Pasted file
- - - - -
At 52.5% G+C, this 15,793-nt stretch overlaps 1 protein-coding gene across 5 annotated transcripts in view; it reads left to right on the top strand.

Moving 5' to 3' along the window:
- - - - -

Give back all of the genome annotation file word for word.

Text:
At 52.5% G+C, this 15,793-nt stretch overlaps 1 protein-coding gene across 5 annotated transcripts in view; it reads left to right on the top strand.

Moving 5' to 3' along the window: